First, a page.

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Re: "ocaml_beginners"::[] First start of a program

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  • Richard Jones
    ... Within the file, initialization is top to bottom. Across modules: You have to specify the modules in dependency order when linking. So if B depends on A,
    Message 1 of 5 , Apr 8, 2006
      On Fri, Apr 07, 2006 at 06:34:37PM +0200, Oliver Bandel wrote:
      > And in which order?

      Within the file, initialization is top to bottom.

      Across modules: You have to specify the modules in dependency order
      when linking. So if B depends on A, you have to link them as:

      ocamlc a.cmo b.cmo -o prog

      OCaml doesn't let you have loops in your dependency graph, so you
      can't have a situation where B depends on A and A depends on B, or
      three modules all depending on each other, and so on. The reason for
      this is because OCaml needs to provide safe initialisation - see
      below. The initializations are run in the same order (A before B).

      > Is this always the same order or can it be different, depending
      > on platform or OCaml-version?

      Hopefully - otherwise it'd be a nasty bug :-)

      There's some more on this from Jacques Garrigue, but unfortunately the
      caml.inria.fr webserver is down so I'll have to inline his reply here:

      ----------------------------------------------------------------------
      Date: 2006-01-17 (10:21)
      From: Jacques Garrigue <garrigue@m...>
      Subject: Re: [Caml-list] mutually recursive modules

      > I'm new to ocaml.
      >
      > My understanding is that the ocaml compiler does not allow for
      > circular dependancy of modules. What is the design reason for this?

      In ocaml modules do not only define functions, but also values.
      It means that they require computation at initialization time.
      If two modules recurse with each other, which one should be
      initialized first? What happens when one accesses an uninitialized
      value?
      C has one answer: no initialization in modules, and (IIRC) random
      values when unitialized.
      Java has another answer: somewhat arbitrary initialization order, and
      each type has a default value.
      In ocaml initialization happens, and there are no default values, so
      there is no good answer to what should happen with mutual
      recursion. So this is prohibited.

      > This is annoying. Of course I need a way to make classes from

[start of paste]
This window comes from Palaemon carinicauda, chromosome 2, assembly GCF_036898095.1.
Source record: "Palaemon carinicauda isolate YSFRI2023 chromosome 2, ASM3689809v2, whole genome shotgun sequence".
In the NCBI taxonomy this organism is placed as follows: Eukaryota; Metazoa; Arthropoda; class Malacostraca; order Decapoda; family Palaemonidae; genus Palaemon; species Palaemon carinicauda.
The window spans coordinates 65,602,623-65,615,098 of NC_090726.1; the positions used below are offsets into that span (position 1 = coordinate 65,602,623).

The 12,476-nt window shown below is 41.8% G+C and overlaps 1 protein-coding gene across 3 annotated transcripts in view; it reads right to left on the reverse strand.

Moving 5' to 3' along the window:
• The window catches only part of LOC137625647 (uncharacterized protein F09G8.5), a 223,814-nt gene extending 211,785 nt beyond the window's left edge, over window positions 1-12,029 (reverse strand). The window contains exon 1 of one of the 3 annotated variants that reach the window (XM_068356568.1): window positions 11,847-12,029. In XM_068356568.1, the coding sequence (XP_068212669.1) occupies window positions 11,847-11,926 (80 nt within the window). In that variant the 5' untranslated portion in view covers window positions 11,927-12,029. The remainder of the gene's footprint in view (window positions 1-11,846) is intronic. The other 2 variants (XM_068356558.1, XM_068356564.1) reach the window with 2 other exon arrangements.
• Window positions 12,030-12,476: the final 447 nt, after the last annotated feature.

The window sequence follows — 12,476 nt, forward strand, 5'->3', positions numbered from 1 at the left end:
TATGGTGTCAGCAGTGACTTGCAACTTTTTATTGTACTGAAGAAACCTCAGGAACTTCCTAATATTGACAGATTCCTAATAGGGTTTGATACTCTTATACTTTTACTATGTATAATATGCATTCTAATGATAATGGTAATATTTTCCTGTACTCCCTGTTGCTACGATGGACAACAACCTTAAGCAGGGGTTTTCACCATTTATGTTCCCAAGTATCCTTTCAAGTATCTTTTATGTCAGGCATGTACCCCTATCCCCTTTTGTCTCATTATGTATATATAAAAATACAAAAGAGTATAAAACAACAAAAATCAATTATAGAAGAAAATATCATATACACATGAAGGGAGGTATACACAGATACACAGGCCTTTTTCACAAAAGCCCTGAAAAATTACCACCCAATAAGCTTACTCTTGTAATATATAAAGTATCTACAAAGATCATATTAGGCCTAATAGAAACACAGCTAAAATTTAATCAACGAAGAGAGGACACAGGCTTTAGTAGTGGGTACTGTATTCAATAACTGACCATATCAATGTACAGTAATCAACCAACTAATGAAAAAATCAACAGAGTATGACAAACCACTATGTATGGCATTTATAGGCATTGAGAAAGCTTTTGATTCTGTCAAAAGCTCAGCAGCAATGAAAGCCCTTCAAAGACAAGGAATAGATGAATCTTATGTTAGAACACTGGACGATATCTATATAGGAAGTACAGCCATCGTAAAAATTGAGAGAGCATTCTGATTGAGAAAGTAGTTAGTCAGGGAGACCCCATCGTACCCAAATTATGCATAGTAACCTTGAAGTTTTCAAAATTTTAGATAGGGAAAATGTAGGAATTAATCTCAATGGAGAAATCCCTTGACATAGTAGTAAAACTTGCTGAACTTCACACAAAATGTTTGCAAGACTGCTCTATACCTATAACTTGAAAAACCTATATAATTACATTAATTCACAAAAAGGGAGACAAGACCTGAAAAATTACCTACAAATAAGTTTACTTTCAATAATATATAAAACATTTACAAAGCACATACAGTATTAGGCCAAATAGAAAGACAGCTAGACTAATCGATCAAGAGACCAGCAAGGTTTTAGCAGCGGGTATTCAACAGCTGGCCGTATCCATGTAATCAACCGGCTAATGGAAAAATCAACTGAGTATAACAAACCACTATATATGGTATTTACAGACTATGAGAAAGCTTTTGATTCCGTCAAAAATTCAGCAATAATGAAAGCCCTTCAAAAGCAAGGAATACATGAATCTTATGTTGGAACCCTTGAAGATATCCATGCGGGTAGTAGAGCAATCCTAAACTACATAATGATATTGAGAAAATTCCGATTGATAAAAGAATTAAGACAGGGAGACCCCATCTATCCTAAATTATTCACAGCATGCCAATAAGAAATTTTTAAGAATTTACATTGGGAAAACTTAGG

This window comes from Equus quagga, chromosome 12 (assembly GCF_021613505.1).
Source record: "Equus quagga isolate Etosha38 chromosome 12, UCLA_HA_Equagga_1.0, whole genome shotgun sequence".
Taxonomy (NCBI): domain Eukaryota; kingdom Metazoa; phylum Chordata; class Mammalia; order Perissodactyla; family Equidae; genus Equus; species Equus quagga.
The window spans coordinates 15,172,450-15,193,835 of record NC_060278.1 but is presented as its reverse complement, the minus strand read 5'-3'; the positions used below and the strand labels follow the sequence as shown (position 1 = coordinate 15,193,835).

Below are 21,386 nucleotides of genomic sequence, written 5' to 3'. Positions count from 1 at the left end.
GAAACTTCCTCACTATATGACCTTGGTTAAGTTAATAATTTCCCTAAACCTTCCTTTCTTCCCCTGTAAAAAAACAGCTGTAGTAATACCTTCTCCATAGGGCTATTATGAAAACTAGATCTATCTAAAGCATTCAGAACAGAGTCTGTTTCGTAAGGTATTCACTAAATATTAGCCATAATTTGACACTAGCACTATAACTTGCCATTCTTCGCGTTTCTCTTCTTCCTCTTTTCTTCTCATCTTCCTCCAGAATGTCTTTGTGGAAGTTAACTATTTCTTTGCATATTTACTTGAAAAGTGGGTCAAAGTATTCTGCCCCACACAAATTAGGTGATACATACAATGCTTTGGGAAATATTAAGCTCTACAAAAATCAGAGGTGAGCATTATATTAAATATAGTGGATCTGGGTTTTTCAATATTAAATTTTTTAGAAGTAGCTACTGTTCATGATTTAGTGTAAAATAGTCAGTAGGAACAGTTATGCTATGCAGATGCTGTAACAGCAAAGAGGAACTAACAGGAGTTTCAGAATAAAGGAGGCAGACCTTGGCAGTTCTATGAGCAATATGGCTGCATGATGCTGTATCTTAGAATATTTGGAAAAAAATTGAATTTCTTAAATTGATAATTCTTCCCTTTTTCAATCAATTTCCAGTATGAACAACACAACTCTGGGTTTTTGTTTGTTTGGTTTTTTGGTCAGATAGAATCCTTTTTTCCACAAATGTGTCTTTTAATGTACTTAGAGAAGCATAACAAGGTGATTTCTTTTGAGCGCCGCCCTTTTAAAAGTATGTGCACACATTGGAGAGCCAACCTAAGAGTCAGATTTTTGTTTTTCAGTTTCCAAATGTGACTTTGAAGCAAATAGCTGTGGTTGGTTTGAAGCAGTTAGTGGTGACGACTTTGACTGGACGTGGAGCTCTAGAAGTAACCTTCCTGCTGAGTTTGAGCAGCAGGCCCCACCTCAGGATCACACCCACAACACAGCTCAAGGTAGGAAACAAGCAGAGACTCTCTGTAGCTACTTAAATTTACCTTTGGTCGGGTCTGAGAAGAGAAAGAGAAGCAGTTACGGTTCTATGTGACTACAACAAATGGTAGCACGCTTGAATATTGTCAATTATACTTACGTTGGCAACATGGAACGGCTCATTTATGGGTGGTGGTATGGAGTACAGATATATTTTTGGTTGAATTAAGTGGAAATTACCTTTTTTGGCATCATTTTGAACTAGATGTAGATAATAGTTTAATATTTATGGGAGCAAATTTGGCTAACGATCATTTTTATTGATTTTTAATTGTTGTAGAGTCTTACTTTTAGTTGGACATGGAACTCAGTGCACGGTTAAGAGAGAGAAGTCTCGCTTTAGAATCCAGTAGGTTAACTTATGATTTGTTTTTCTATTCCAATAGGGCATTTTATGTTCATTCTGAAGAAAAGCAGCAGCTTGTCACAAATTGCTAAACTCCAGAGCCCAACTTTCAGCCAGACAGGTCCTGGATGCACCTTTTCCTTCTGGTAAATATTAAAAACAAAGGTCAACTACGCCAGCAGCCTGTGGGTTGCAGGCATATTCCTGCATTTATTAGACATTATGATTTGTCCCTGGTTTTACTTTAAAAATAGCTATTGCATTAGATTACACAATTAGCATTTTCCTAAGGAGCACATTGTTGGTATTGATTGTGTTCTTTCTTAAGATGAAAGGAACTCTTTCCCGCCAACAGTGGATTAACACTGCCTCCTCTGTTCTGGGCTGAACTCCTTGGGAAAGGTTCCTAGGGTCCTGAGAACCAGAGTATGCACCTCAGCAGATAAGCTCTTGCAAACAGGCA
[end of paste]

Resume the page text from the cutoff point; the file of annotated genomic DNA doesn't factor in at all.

> different modules recur. Is there a syntax for specifying an interface
      > to the type I'm recurring with without that type actually being in the
      > same module? That would be somewhat cumbersome, but would actually
      > more properly separate the types than the code above.

      Yes, you can define interfaces with "class type".
      Since class types are "structural", i.e. two identical definitions in
      different places are seen as equal, this allows recursion at the type
      level.
      However, other type definitions (like sums and records) are not
      structural, so you cannot move them around. So most people just define
      all their exported types in a single module, which can be seen by all
      the program. You can avoid it, but this makes life simpler.

      Jacques
      ----------------------------------------------------------------------


      --
      Richard Jones, CTO Merjis Ltd.
      Merjis - web marketing and technology - http://merjis.com
      Team Notepad - intranets and extranets for business - http://team-notepad.com
    • Oliver Bandel
      Hi, ... [...] OK, thanks. And what is with mutual recursive modules? They are possible since a while. Ciao, Oliver
      Message 2 of 5 , Apr 10, 2006
        Hi,


        On Sat, Apr 08, 2006 at 01:05:15PM +0100, Richard Jones wrote:
        > On Fri, Apr 07, 2006 at 06:34:37PM +0200, Oliver Bandel wrote:
        > > And in which order?
        >
        > Within the file, initialization is top to bottom.
        >
        > Across modules: You have to specify the modules in dependency order
        > when linking. So if B depends on A, you have to link them as:
        >
        > ocamlc a.cmo b.cmo -o prog
        >
        > OCaml doesn't let you have loops in your dependency graph, so you
        > can't have a situation where B depends on A and A depends on B, or
        > three modules all depending on each other, and so on. The reason for
        > this is because OCaml needs to provide safe initialisation - see
        > below. The initializations are run in the same order (A before B).
        >
        > > Is this always the same order or can it be different, depending
        > > on platform or OCaml-version?
        >
        > Hopefully - otherwise it'd be a nasty bug :-)
        >
        > There's some more on this from Jacques Garrigue, but unfortunately the
        > caml.inria.fr webserver is down so I'll have to inline his reply here:
        [...]

        OK, thanks.


        And what is with mutual recursive modules?
        They are possible since a while.


        Ciao,
        Oliver
      • Jonathan Roewen
        ... These are only possible nested inside a module: i.e. Module.A & Module.B. So dependencies between both modules could be worked out systematically without
        Message 3 of 5 , Apr 10, 2006
          > And what is with mutual recursive modules?
          > They are possible since a while.

          These are only possible nested inside a module: i.e. Module.A & Module.B.

          So dependencies between both modules could be worked out
          systematically without any problems (probably similar to mutually
          recursive functions).

          Jonathan
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